gwb.jpgThe renaming of the Triborough Bridge and a recent outing with a group of students to see the Broadway musical In the Heights got me thinking about the bridge that I saw everyday growing up : the George Washington Bridge. My parents lived near Columbia University on Riverside Drive facing the Hudson River, and you could see the GWB from their window. Even as a child, I knew that there was something unmistakable about that bridge, something distinctive about its look. After college, I worked at IBM in White Plains before embarking on a long trip in February of 1984. I was living with my parents, and I remember looking forward to the sight of the bridge as I drove home during late fall and early winter evenings, backlit by the reddish glow of the sun setting behind the Palisades. The light would shine through the criss-crossed bracings of the bridge, and I would drive directly under it on my way to Riverside Drive.

In fact, it’s precisely those bracings that give the George Washington Bridge its distinctive look. Here’s what I just learned: they weren’t intended to be left exposed. The bridge was begun in 1927, and the original plans called for the towers to be encased in granite and concrete. But financial concerns and the fact that many people simply liked the way the exposed steel looked led to a change in plans.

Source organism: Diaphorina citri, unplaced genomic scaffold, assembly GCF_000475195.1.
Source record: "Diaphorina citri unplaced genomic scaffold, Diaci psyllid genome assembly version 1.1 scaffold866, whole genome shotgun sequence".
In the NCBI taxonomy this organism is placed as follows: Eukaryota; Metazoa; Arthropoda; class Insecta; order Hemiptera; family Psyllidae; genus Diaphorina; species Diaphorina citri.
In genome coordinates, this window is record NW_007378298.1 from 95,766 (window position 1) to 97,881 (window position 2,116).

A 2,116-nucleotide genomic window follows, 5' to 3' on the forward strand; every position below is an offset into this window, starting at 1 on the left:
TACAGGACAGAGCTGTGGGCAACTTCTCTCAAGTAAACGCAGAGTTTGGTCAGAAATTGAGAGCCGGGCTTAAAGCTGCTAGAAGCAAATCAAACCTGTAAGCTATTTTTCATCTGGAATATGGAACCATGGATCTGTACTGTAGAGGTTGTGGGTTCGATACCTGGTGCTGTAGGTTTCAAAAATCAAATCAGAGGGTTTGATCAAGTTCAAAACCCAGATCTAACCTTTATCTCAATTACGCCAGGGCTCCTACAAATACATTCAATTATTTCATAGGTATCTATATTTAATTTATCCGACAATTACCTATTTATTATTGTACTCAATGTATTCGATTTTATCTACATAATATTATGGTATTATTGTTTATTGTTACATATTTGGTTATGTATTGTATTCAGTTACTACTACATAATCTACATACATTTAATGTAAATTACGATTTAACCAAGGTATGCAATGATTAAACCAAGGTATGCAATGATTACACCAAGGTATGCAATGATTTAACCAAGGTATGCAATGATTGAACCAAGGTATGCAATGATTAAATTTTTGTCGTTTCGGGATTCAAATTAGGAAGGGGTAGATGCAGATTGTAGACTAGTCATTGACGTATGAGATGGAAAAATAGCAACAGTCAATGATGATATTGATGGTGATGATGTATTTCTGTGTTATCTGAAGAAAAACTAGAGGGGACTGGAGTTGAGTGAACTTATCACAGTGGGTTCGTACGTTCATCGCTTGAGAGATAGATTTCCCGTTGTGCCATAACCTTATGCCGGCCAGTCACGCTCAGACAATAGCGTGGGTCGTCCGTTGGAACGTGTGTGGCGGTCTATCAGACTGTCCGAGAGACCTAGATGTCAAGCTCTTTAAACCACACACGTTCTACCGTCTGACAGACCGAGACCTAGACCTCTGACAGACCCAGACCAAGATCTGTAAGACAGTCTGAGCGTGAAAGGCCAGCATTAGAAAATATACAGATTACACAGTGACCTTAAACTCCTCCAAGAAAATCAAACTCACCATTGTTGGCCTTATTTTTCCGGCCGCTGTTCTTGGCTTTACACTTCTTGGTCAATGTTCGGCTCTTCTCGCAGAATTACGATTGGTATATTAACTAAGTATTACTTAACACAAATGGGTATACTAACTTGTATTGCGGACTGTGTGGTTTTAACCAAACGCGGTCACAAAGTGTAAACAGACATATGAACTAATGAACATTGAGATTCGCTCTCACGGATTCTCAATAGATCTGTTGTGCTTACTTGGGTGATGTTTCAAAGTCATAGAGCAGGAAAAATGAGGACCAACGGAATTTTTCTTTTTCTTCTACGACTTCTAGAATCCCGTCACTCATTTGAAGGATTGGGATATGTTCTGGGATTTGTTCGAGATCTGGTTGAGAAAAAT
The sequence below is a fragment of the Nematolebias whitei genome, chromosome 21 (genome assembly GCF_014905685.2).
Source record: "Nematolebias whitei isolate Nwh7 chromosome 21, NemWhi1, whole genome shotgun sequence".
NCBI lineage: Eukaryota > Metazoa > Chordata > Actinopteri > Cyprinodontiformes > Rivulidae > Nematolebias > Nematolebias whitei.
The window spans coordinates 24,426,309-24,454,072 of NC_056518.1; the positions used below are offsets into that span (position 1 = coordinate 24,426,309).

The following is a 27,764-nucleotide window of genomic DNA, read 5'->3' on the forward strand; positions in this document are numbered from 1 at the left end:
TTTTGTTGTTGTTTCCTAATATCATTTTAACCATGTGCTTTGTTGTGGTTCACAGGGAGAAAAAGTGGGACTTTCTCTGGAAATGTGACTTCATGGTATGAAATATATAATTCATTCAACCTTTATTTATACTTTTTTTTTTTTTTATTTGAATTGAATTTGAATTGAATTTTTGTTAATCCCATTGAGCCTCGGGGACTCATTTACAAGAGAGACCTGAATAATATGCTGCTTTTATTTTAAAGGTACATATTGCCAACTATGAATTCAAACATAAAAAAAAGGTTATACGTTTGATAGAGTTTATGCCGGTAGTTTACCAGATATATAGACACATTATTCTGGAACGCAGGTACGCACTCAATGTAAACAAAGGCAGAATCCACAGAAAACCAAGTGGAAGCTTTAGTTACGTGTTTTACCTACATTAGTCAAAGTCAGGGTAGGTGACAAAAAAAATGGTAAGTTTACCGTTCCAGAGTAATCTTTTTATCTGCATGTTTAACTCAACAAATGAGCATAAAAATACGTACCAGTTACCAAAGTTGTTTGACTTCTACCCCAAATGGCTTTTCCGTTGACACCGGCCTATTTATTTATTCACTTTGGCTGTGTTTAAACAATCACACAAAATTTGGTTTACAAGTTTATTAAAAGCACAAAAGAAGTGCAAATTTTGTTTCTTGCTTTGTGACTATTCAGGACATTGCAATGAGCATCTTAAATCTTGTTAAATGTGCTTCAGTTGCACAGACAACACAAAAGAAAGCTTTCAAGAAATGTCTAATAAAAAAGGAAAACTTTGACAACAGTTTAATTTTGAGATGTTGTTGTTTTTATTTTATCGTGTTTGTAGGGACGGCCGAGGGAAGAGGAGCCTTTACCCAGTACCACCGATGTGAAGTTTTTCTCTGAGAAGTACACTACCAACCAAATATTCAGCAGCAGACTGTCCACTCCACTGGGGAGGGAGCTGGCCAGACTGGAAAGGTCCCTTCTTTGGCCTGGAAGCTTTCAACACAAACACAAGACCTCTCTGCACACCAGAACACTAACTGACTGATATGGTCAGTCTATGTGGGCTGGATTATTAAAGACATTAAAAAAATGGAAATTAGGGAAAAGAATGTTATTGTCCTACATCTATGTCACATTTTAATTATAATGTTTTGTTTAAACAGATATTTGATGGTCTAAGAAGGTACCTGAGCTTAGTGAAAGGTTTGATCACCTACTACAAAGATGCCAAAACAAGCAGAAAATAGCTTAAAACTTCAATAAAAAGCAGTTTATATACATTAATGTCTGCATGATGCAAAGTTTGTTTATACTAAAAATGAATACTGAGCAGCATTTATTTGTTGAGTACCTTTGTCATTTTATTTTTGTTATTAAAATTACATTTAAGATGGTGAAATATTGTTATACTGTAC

When it opened in 1931, the bridge had one deck and four lines. Two more lanes were added in 1946, and in 1962 the lower deck was opened. People referred to it as “Martha.”

The set of In the Heights features a representation of the bridge as part of its central backdrop. The musical takes place in and around 183rd Street.

Heights60.jpgIf you’re interested in my thoughts on the musical, take a look at this post from The Common Room, the blog of NYU’s  University Hall.

[Photo from the New York Times.]